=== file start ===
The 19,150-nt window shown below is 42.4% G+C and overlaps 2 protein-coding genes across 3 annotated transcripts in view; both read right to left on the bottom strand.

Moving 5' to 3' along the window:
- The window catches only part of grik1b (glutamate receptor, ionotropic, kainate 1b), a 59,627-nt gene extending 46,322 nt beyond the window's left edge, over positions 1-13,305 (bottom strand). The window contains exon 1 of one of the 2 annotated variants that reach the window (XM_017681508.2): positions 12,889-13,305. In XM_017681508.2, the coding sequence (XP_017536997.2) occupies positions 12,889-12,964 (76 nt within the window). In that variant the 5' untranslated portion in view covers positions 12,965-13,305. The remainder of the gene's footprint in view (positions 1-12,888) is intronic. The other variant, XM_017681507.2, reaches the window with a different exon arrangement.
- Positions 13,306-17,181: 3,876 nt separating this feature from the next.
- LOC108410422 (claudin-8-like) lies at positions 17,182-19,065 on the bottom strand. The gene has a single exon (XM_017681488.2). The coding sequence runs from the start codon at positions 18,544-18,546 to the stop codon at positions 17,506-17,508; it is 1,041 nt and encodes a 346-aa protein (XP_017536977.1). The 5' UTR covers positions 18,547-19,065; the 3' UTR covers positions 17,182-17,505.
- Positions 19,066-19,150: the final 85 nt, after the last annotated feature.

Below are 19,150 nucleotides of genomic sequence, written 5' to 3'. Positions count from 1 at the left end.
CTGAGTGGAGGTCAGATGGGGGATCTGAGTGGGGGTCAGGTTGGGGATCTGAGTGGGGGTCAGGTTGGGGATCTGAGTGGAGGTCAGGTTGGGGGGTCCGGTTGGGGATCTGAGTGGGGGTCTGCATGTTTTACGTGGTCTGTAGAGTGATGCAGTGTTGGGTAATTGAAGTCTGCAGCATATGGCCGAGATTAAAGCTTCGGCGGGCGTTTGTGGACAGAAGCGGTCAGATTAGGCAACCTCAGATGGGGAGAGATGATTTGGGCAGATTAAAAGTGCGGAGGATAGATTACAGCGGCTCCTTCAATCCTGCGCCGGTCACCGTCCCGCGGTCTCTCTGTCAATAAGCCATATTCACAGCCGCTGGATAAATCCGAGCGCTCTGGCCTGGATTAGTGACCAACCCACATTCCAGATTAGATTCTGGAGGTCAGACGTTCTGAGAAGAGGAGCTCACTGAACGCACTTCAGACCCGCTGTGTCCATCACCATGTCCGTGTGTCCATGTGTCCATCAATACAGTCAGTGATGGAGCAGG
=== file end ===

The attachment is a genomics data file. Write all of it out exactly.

The 19,150-nt window shown below is 42.4% G+C and overlaps 2 protein-coding genes across 3 annotated transcripts in view; both read right to left on the bottom strand.

Moving 5' to 3' along the window:
- The window catches only part of grik1b (glutamate receptor, ionotropic, kainate 1b), a 59,627-nt gene extending 46,322 nt beyond the window's left edge, over positions 1-13,305 (bottom strand). The window contains exon 1 of one of the 2 annotated variants that reach the window (XM_017681508.2): positions 12,889-13,305. In XM_017681508.2, the coding sequence (XP_017536997.2) occupies positions 12,889-12,964 (76 nt within the window). In that variant the 5' untranslated portion in view covers positions 12,965-13,305. The remainder of the gene's footprint in view (positions 1-12,888) is intronic. The other variant, XM_017681507.2, reaches the window with a different exon arrangement.
- Positions 13,306-17,181: 3,876 nt separating this feature from the next.
- LOC108410422 (claudin-8-like) lies at positions 17,182-19,065 on the bottom strand. The gene has a single exon (XM_017681488.2). The coding sequence runs from the start codon at positions 18,544-18,546 to the stop codon at positions 17,506-17,508; it is 1,041 nt and encodes a 346-aa protein (XP_017536977.1). The 5' UTR covers positions 18,547-19,065; the 3' UTR covers positions 17,182-17,505.
- Positions 19,066-19,150: the final 85 nt, after the last annotated feature.

Below are 19,150 nucleotides of genomic sequence, written 5' to 3'. Positions count from 1 at the left end.
CTGAGTGGAGGTCAGATGGGGGATCTGAGTGGGGGTCAGGTTGGGGATCTGAGTGGGGGTCAGGTTGGGGATCTGAGTGGAGGTCAGGTTGGGGGGTCCGGTTGGGGATCTGAGTGGGGGTCTGCATGTTTTACGTGGTCTGTAGAGTGATGCAGTGTTGGGTAATTGAAGTCTGCAGCATATGGCCGAGATTAAAGCTTCGGCGGGCGTTTGTGGACAGAAGCGGTCAGATTAGGCAACCTCAGATGGGGAGAGATGATTTGGGCAGATTAAAAGTGCGGAGGATAGATTACAGCGGCTCCTTCAATCCTGCGCCGGTCACCGTCCCGCGGTCTCTCTGTCAATAAGCCATATTCACAGCCGCTGGATAAATCCGAGCGCTCTGGCCTGGATTAGTGACCAACCCACATTCCAGATTAGATTCTGGAGGTCAGACGTTCTGAGAAGAGGAGCTCACTGAACGCACTTCAGACCCGCTGTGTCCATCACCATGTCCGTGTGTCCATGTGTCCATCAATACAGTCAGTGATGGAGCAGG